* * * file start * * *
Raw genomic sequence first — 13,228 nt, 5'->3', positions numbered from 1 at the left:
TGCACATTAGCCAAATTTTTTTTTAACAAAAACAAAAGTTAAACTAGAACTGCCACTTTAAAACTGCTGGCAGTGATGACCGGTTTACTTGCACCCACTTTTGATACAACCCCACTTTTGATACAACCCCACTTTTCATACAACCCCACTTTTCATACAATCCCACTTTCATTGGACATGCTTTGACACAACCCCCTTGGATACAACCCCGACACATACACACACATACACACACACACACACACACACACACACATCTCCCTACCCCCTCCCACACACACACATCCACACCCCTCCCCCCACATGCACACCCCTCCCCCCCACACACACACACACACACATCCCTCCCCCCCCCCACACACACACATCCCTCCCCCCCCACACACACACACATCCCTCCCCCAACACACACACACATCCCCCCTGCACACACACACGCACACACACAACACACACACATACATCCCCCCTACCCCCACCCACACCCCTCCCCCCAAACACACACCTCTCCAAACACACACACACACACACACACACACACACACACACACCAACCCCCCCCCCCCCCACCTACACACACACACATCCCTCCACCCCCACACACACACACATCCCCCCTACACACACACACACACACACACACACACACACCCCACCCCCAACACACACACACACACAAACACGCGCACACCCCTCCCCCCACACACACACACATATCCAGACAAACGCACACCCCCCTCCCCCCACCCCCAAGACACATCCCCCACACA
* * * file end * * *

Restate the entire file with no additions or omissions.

Raw genomic sequence first — 13,228 nt, 5'->3', positions numbered from 1 at the left:
TGCACATTAGCCAAATTTTTTTTTAACAAAAACAAAAGTTAAACTAGAACTGCCACTTTAAAACTGCTGGCAGTGATGACCGGTTTACTTGCACCCACTTTTGATACAACCCCACTTTTGATACAACCCCACTTTTCATACAACCCCACTTTTCATACAATCCCACTTTCATTGGACATGCTTTGACACAACCCCCTTGGATACAACCCCGACACATACACACACATACACACACACACACACACACACACACACATCTCCCTACCCCCTCCCACACACACACATCCACACCCCTCCCCCCACATGCACACCCCTCCCCCCCACACACACACACACACACATCCCTCCCCCCCCCCACACACACACATCCCTCCCCCCCCACACACACACACATCCCTCCCCCAACACACACACACATCCCCCCTGCACACACACACGCACACACACAACACACACACATACATCCCCCCTACCCCCACCCACACCCCTCCCCCCAAACACACACCTCTCCAAACACACACACACACACACACACACACACACACACACACCAACCCCCCCCCCCCCCACCTACACACACACACATCCCTCCACCCCCACACACACACACATCCCCCCTACACACACACACACACACACACACACACACACCCCACCCCCAACACACACACACACACAAACACGCGCACACCCCTCCCCCCACACACACACACATATCCAGACAAACGCACACCCCCCTCCCCCCACCCCCAAGACACATCCCCCACACA